let’s have the private market get in there and
provide those loans. And what the government can
do is to step in to make sure, for example, that there’s still
a 30-year mortgage available; to make sure that homes that are
not too upscale are available for young families,
for veterans, for folks who may have
some limited means, but have saved and scrapped and are ready to
go out there and buy. But, for example, we increased
the maximum home value that could be financed
in the midst of the recession because it helped
to strengthen homes. Now we’re starting
to scale that back. And we’re actually confident
that the private market can step in, do a good job, and
the government can be a backstop so that we still
have affordability and 30-year mortgages, but it’s not the
dominate player. And in some ways, it’s a
return to earlier models. The way to think
about it I think is that during both the
housing bubble and its aftermath Fannie and Freddie
just got too big, and that was anomalous — that was not sort of
typical of what’s happened during the course of our
history in the housing market. So the good news is that
you’ve got a bipartisan bill — Senators Warner of Virginia
and Corker of Tennessee are working together. The principles that they have
announced are ones that are pretty consistent with me: Let’s
have the market get in there. Let’s make sure you don’t
have a “heads I win, tails you lose” formula
for Fannie and Freddie, so that taxpayers
aren’t left on the hook, but we’re still focusing
on affordability; we still are focused
on a 30-year mortgage. And my expectation is, is that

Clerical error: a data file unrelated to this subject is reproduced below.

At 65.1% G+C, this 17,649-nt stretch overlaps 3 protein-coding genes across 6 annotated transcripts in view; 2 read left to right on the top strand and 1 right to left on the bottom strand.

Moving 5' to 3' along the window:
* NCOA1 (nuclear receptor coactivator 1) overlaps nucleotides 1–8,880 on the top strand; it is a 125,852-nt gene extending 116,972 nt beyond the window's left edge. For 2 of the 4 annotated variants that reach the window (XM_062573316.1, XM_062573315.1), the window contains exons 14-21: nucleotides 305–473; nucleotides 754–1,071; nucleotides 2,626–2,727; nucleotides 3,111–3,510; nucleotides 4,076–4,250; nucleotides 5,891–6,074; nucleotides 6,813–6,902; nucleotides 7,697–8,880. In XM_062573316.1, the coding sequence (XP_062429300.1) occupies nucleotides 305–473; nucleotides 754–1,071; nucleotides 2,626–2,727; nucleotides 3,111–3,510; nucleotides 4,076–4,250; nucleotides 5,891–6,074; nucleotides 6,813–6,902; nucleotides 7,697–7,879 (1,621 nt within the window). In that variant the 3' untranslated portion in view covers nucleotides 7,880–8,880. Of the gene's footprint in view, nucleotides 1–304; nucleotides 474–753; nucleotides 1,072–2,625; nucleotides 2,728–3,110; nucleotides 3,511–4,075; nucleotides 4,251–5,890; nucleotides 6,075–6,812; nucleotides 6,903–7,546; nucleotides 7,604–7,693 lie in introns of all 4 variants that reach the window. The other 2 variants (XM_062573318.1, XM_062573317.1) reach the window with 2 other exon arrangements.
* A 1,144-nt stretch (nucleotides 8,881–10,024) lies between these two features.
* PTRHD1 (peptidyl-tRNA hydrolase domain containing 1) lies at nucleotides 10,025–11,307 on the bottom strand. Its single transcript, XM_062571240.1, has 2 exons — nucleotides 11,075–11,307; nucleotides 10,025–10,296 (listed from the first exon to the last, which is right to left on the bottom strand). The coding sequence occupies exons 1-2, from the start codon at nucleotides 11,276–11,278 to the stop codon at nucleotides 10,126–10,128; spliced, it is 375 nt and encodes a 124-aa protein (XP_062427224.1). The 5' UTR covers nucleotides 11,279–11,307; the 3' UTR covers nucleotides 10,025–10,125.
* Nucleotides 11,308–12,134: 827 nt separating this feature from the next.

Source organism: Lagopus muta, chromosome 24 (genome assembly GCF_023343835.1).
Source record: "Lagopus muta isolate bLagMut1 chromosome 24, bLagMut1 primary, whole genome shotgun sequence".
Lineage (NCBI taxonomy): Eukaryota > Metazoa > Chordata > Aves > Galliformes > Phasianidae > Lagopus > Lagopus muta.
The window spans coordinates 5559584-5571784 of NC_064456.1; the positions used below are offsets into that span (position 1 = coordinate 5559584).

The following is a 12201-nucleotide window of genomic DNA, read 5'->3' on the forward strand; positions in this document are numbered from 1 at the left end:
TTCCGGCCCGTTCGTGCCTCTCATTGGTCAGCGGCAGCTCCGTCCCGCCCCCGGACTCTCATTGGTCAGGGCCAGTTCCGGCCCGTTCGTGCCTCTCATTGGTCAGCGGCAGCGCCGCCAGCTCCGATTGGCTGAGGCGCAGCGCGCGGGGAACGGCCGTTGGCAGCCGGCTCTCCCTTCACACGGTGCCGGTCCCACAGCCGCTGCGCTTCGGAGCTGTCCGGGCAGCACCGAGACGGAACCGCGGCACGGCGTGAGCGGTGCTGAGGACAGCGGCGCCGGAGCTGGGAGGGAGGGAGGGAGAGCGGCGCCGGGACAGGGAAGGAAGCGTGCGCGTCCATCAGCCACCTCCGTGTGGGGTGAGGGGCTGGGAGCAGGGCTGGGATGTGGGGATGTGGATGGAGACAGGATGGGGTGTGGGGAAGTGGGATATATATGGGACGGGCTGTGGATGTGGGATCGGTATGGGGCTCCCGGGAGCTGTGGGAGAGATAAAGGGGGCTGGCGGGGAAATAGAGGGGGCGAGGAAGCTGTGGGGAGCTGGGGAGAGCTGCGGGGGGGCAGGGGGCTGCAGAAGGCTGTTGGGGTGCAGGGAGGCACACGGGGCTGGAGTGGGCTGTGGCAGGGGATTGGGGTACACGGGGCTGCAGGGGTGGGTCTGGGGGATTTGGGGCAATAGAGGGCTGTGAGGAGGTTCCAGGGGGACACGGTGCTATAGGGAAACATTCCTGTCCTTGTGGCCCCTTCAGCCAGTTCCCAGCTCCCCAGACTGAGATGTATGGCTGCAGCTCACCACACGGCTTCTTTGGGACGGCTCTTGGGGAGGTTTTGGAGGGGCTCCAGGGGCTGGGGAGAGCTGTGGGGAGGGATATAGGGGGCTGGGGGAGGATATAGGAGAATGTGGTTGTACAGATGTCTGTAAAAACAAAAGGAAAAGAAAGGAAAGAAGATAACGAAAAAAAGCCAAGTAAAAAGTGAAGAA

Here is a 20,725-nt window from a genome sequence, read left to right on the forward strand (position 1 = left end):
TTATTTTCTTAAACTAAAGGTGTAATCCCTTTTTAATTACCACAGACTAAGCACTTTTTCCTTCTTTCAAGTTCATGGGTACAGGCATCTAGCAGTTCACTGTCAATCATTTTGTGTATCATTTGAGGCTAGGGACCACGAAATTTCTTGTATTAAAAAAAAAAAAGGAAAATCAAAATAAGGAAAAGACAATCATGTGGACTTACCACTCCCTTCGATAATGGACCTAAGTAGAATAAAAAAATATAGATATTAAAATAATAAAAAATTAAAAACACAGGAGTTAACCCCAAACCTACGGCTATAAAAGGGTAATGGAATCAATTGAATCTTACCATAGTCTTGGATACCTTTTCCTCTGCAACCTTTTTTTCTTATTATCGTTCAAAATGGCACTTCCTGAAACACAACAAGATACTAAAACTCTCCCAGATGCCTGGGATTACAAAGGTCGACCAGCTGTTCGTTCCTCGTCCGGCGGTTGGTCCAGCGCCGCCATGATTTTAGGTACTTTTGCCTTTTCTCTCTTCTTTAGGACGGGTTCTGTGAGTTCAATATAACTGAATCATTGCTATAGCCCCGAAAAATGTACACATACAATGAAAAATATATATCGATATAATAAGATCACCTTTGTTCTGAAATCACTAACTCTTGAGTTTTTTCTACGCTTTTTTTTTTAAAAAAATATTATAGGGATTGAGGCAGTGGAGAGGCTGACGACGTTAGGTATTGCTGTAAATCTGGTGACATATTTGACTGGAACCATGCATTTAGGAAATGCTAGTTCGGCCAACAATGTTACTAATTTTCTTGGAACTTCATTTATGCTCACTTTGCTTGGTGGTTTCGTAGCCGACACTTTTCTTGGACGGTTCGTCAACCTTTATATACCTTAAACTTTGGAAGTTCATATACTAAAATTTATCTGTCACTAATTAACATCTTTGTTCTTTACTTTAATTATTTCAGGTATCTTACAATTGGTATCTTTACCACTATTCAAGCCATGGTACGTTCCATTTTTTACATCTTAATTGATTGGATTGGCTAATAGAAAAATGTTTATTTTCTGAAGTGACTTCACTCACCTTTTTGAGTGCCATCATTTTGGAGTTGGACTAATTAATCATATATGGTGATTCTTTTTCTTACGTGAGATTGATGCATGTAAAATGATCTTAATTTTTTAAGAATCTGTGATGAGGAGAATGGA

if a bill passes — and I think it’s the right thing
to do for the economy over the long term — it’s still going
to be phased in. So the one thing we want to
prevent is just at a time when the housing market is getting
back on its feet that suddenly you have a big
shock to the system. This is something that would
have to be phased in over a number of years and
I’m confident could be done. And, look, lenders
can go in there and make some money doing it. In fact, you could argue that
part of the reason why a lot of first-time buyers or
well-qualified buyers are having trouble right now is that a
lot of lenders are worried that Fannie and Freddie and
the government-backed loans may end up squeezing them if for some reason buyers
aren’t making their payments. And so they’re tightening
up their status — and that the market
might be willing to take more
educated risks about the market if, in fact, you had the
private sector back in there. Mr. Rascoff: So from Fannie
and Freddie to loans not backed by Fannie and Freddie, this